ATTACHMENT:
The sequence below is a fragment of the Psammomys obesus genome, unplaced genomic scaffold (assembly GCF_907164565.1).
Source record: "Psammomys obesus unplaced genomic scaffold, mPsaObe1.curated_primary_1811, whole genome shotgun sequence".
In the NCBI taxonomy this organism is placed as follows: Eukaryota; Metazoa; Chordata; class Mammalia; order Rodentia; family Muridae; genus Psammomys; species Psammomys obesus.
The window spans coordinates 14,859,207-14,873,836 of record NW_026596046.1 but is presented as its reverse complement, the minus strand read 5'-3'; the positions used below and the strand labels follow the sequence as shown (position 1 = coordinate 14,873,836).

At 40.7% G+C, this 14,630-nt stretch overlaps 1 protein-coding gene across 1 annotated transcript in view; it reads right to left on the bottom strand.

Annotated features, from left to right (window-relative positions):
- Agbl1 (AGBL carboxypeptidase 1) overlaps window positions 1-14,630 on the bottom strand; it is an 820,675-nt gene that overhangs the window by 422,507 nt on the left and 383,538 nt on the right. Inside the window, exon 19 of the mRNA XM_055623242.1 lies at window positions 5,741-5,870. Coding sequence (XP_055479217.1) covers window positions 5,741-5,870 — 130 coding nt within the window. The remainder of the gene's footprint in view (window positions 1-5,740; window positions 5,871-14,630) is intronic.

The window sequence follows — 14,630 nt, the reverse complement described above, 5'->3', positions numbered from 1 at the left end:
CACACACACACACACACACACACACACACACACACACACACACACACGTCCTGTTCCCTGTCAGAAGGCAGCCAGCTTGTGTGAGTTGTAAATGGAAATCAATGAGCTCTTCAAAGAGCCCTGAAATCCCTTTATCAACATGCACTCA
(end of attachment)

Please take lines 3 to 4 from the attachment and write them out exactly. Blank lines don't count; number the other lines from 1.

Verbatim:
In the NCBI taxonomy this organism is placed as follows: Eukaryota; Metazoa; Chordata; class Mammalia; order Rodentia; family Muridae; genus Psammomys; species Psammomys obesus.
The window spans coordinates 14,859,207-14,873,836 of record NW_026596046.1 but is presented as its reverse complement, the minus strand read 5'-3'; the positions used below and the strand labels follow the sequence as shown (position 1 = coordinate 14,873,836).